Muslim world condemns Macron, the president of France, and the country, for what they called the hate-based narrative against Islam.
The backlash over President Emmanuel Macron’s critique of Islam has intensified after Turkey’s President Recep Tayyip Erdogan questioned his counterpart’s mental health. Meanwhile, the Muslim world condemned Macron and also demanded a boycott of France.
Marking his second sharp criticism against Macron in two days, Erdogan said that the French president had “lost his mind”. This has prompted France’s foreign minister to recall the country’s ambassador in Ankara.
The French debate on Islam was deepened after the beheading of a teacher. He had shown caricatures of Prophet Muhammad, previously published by a satirical magazine, in a class on freedom of expression. Muslims believe that any depiction of the Prophet is blasphemous.
Cartoons were projected onto government buildings in France. Earlier this month, Macron had described Islam as a religion “in crisis” worldwide. He vowed to present a bill in December to strengthen a law that officially separated church and state in France.
Muslim world condemns Macron
Since Friday social media has been awash with criticism of Macron in countries from west to east, including the UK, Kuwait, Qatar, Palestine, Egypt, Algeria, Jordan, Saudi Arabia and Turkey.
People are pouring out their feelings under the English hashtags #BoycottFrenchProducts and #Islam and #NeverTheProphet in Arabic.
The social media campaign has led to several Arab trade associations to announce their boycotts of French products.
As the spat has drawn in world leaders, the Muslim world condemns Macron and people organise street protests.
Iran’s Foreign Minister Javad Zarif wrote on Twitter: “Muslims are the primary victims of the ‘cult of hatred’ – empowered by colonial regimes & exported by their own clients. Insulting 1.9B Muslims, their sanctities for the abhorrent crimes of such extremists is an opportunistic abuse of freedom of speech. It only fuels extremism.”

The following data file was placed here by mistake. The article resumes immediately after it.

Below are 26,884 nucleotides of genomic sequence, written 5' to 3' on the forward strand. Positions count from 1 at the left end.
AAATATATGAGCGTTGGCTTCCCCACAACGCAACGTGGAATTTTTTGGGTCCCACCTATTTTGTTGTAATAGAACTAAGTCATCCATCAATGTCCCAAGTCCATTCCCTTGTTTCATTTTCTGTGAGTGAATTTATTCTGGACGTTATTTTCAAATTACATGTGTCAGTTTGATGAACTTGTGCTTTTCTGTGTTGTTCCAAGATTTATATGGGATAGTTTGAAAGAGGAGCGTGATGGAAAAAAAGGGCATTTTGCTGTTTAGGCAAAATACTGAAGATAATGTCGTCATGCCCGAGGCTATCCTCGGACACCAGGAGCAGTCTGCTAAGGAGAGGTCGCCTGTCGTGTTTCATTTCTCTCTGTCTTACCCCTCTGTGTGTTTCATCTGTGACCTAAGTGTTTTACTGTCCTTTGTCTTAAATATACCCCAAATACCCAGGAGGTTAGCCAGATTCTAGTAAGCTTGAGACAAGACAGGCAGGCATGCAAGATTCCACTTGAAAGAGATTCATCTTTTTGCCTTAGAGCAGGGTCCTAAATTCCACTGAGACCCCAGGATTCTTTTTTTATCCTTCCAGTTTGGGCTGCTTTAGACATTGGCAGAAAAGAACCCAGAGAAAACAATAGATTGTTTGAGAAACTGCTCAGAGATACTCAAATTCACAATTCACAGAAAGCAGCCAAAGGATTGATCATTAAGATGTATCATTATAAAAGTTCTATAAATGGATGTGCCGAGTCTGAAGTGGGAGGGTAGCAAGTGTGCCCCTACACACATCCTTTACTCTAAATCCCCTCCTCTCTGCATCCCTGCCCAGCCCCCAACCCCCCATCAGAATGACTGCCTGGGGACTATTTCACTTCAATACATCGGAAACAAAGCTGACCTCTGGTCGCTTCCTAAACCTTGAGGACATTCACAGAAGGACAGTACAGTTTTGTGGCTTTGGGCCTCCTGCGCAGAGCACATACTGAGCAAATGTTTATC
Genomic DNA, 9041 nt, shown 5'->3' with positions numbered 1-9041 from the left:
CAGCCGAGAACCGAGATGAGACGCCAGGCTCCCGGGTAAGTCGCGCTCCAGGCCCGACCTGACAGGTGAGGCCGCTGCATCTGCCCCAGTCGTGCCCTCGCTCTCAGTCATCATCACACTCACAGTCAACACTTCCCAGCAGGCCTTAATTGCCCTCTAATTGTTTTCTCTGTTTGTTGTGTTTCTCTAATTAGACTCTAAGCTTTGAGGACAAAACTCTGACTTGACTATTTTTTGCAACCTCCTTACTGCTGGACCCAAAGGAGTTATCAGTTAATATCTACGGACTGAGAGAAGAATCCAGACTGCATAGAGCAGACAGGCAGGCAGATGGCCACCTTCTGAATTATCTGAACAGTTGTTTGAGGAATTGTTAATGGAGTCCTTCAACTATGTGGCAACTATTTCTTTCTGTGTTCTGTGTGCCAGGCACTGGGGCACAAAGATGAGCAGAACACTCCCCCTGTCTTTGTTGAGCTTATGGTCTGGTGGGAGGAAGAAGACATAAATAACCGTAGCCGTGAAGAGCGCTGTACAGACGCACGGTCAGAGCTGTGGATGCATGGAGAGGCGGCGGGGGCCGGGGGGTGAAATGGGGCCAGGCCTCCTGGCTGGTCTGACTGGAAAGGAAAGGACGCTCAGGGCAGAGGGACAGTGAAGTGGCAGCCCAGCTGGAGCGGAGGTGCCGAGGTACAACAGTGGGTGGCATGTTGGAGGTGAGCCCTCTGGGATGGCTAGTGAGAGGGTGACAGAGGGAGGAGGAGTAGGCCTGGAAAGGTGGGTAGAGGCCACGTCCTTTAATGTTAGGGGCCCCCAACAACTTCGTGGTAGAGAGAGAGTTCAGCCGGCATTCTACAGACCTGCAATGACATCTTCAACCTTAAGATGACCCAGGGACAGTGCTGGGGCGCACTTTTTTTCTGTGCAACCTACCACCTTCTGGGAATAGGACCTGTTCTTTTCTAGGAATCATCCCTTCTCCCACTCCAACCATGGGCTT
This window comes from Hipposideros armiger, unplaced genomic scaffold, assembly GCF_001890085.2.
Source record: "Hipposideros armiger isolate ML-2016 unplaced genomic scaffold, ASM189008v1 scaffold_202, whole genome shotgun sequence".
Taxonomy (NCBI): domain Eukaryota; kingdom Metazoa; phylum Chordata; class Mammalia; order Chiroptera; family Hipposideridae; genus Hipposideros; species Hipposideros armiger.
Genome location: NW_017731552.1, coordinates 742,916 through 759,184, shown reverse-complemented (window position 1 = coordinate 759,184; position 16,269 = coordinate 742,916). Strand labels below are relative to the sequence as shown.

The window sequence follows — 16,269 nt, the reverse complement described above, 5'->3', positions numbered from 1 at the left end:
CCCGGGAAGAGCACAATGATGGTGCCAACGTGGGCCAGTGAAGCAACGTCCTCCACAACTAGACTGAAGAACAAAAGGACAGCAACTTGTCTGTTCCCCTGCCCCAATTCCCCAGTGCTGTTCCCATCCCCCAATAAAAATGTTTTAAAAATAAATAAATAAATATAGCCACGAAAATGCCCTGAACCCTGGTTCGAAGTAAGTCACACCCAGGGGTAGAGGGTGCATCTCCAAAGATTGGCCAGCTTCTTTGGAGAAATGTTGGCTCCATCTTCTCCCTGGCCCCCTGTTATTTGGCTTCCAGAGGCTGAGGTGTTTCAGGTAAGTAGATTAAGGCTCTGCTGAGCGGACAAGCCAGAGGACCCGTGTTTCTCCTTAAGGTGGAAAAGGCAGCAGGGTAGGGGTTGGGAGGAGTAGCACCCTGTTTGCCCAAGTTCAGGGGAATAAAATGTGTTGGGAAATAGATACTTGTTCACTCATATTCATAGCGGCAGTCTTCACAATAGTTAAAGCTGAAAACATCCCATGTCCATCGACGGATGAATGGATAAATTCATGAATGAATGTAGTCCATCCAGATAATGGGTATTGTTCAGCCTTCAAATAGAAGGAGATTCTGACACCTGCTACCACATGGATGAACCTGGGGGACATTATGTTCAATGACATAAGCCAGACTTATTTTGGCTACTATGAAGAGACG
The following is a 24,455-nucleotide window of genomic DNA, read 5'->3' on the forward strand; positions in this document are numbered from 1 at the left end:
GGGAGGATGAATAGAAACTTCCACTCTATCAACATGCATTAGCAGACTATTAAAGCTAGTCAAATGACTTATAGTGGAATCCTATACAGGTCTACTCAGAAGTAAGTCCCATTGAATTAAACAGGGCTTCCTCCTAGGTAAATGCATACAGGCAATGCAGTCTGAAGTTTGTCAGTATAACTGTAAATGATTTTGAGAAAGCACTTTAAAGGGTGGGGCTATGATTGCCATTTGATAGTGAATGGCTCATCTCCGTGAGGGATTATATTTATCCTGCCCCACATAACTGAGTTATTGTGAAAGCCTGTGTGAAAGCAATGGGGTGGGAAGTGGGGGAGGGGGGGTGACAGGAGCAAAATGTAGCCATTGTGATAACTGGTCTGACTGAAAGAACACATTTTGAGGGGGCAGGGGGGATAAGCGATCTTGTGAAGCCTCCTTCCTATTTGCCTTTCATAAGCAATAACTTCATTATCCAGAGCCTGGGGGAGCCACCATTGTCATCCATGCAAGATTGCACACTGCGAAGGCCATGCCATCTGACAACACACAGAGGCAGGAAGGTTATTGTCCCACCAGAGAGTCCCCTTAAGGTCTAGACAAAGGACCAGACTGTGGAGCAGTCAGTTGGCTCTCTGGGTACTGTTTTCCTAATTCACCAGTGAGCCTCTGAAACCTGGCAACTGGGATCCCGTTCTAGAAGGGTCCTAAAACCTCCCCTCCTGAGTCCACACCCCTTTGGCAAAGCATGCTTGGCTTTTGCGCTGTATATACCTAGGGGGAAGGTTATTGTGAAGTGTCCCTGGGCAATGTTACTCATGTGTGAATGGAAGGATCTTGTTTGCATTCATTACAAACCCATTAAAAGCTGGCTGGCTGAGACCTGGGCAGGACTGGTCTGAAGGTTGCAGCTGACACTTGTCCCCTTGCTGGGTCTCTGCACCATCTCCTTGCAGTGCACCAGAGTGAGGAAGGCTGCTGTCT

Pakistan‘s Foreign Ministry on Monday summoned the French ambassador in Islamabad to complain about Macron’s comments.
“The seeds of hate that are being cultivated today will polarise the society. And that will have serious consequences,” Foreign Minister Shah Mehmood Qureshi said in a statement.
Imran seeks ban on Islamophobic content
The move comes a day after Pakistan’s Prime Minister Imran Khan wrote a letter to Facebook chief Mark Zuckerberg seeking a ban on Islamophobic content, similar to the website’s measures against Holocaust deniers.
Qureshi said Pakistan had urged the United Nations “to take notice and action against the hate-based narrative against Islam.”
While the Muslim world condemned Macron, demonstrators in regions of war-torn Syria held protests, on Sunday. They burned pictures of Macron, according to the Syrian Observatory for Human Rights war monitor.
About 70 people protested in Libya‘s capital Tripoli, an AFP correspondent said. Some set fire to French flags and stamped on pictures of the French president.
“As Muslims it’s our duty to respect all the prophets, so we expect the same from all other religions,” housewife Fatima Mahmud, 56, said ahead of the Tripoli protest. “Demonising Islam and Muslims isn’t going to keep the social peace in France.”
Palestinians burn portraits of Macron
In the Gaza Strip, Palestinians burned portraits of Macron, calling his remarks “an attack and an insult against Islam”.
“We condemn the comments of the French president… And whoever offends the Prophet Mohammed, whether through words, actions, gestures or drawings,” said Maher al-Huli, a leader of the Palestinian Hamas group.
In Lebanon, Hezbollah condemned the “deliberate insult” to the Prophet.
Rabaa Allah, a pro-Iran faction in Iraq, said one and a half billion people worldwide had in effect been insulted. And it warned that its men were “ready to respond when and where they want”.
Morocco‘s foreign ministry also “vigorously” condemned the continued publication of the caricatures, in the official MAP news agency.
Jordan‘s Minister Mohammed al-Khalayleh said “insulting” prophets was “not an issue of personal freedom but a crime that encourages violence.”